Following the evacuation of 151 workers from EnQuest’s Thistle platform in the North Sea on Monday, Britain’s workers’ union RMT has said the speed of evacuation suggested a serious problem.
As previously reported, EnQuest on Monday evacuated Thistle workers to the nearby Dunlin platform, as a precaution following a subsea structural inspection. The Thistle platform is located 125 miles northeast of Shetland, UK.
Commenting on the Thistle evacuation RMT union’s general secretary Mick Cash said: “This is an unprecedented event and the speed with which the installation was evacuated suggests there is a serious problem. RMT has had concerns for some time about the impact of cost-cutting and we would hope the HSE will seek to establish whether a robust inspection regime existed and if not, why not?
“The sudden decision to evacuate would indicate that any inspection regime which did exist failed to identify an issue until it became critical. We hope this event can be used as a learning exercise for the industry as there are a number of steel jacket installations of a comparable age to Thistle still operating in the North Sea.
“For the workers, their families and all affected by these events we need to know what is being done to remedy the problem and what the future holds for the workforce. We expect all workers to remain on full pay and for extensive consultations to commence on what has happened.”
EnQuest on Tuesday said that the evacuated workers were safe and well and were in the process of being flown onshore. In an update on Tuesday, EnQuest said the precautionary evacuation followed an inspection relating to a support element on a redundant subsea storage tank.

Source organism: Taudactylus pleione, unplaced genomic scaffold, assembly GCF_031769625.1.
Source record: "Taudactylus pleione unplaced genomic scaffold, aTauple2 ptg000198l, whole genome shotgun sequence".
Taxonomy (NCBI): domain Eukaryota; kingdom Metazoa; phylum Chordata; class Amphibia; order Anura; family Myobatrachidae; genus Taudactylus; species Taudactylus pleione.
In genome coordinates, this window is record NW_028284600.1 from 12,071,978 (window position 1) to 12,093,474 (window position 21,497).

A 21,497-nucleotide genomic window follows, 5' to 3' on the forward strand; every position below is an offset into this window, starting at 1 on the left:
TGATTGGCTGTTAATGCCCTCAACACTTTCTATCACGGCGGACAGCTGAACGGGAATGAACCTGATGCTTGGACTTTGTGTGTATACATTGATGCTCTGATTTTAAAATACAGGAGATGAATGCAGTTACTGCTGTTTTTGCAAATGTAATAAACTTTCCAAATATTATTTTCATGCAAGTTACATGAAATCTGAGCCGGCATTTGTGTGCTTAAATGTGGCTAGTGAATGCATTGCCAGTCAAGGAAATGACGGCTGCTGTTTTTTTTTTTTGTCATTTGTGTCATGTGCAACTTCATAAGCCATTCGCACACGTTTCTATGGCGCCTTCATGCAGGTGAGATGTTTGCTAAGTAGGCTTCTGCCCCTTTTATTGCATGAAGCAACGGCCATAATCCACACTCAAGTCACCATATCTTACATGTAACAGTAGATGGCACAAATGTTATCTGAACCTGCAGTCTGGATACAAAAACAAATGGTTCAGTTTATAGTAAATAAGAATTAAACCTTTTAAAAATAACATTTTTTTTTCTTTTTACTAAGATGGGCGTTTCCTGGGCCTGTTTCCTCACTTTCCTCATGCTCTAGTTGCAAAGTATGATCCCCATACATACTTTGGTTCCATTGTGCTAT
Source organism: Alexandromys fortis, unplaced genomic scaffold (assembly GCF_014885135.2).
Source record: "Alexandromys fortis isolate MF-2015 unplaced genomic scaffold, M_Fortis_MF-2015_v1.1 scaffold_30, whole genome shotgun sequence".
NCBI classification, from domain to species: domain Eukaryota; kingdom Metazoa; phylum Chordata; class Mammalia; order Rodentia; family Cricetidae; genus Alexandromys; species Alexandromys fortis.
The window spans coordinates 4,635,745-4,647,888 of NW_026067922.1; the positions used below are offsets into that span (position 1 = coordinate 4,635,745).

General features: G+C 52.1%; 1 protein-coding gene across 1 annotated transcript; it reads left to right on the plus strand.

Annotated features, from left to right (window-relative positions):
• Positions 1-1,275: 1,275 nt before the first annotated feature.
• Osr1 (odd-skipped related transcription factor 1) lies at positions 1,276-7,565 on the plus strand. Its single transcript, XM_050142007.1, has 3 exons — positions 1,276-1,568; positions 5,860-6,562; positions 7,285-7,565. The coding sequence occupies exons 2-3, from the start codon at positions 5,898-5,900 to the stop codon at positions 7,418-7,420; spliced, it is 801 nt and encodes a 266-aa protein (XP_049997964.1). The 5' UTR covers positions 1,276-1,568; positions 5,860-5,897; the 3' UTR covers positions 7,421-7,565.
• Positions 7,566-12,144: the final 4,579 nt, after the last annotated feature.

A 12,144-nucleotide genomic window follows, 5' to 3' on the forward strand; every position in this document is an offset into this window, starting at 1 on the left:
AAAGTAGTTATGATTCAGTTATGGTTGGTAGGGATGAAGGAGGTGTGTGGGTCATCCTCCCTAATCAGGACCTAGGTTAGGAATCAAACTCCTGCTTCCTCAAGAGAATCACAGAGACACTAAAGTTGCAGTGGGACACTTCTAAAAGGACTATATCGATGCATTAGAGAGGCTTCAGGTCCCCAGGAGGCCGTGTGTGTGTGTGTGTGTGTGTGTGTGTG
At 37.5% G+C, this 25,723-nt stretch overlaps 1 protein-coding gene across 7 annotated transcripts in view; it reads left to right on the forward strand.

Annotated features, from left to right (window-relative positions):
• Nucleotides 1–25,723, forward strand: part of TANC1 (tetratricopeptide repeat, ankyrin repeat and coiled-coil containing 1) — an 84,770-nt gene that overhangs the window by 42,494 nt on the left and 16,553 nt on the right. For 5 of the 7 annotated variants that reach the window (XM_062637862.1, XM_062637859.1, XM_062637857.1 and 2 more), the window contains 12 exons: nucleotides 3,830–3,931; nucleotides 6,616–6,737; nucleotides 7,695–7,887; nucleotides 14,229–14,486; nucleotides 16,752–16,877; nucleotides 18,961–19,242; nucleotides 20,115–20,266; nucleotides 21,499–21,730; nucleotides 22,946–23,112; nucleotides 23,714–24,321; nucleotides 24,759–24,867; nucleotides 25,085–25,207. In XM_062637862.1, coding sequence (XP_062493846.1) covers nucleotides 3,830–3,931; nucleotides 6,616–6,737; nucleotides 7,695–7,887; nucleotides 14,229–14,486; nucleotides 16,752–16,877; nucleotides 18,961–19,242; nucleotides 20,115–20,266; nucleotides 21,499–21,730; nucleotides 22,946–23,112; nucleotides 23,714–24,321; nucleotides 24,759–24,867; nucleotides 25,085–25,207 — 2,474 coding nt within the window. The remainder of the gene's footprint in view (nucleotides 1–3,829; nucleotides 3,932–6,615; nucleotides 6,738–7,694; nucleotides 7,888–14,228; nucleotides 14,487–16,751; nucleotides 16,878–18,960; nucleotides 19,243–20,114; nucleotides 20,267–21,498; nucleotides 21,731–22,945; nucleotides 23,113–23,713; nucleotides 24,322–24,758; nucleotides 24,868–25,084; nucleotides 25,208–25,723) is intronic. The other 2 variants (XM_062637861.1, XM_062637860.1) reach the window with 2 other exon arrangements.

“Further inspection work will be conducted and the platform will remain shutdown until that has concluded and any necessary remedial action undertaken,” Bob Davenport, Managing Director, North Sea at EnQuest said Tuesday.
The Thistle platform is a fixed, 60 slot drilling and production installation, comprising of a conventional steel jacket with four main legs, supporting 36 modules arranged on 3 deck levels.
Of these modules, 28 contain the equipment and machinery, which constitute the production, utilities, drilling systems, and facilities. The remaining 8 modules situated on the southeast end of the installation contain living quarters (LQ), offices, the central control room (CCR), the helideck and workshops. The platform was installed on the jacket in 1978.
Oil is imported from the Dons field via an 8” pipeline, and combined with the oil produced by the Thistle platform. The combined oil production is exported from the Thistle platform in a 16” oil export pipeline through the Ninian Pipeline System via the Dunlin and Cormorant platforms to the Sullom Voe Oil Terminal.
Gas is imported from the Northern Leg Gas Pipeline (NLGP) system. A portion of the imported gas is used as fuel gas to provide the Thistle installation power, with the remainder exported to the Northern Producer floating production facility.
Offshore Energy Today Staff
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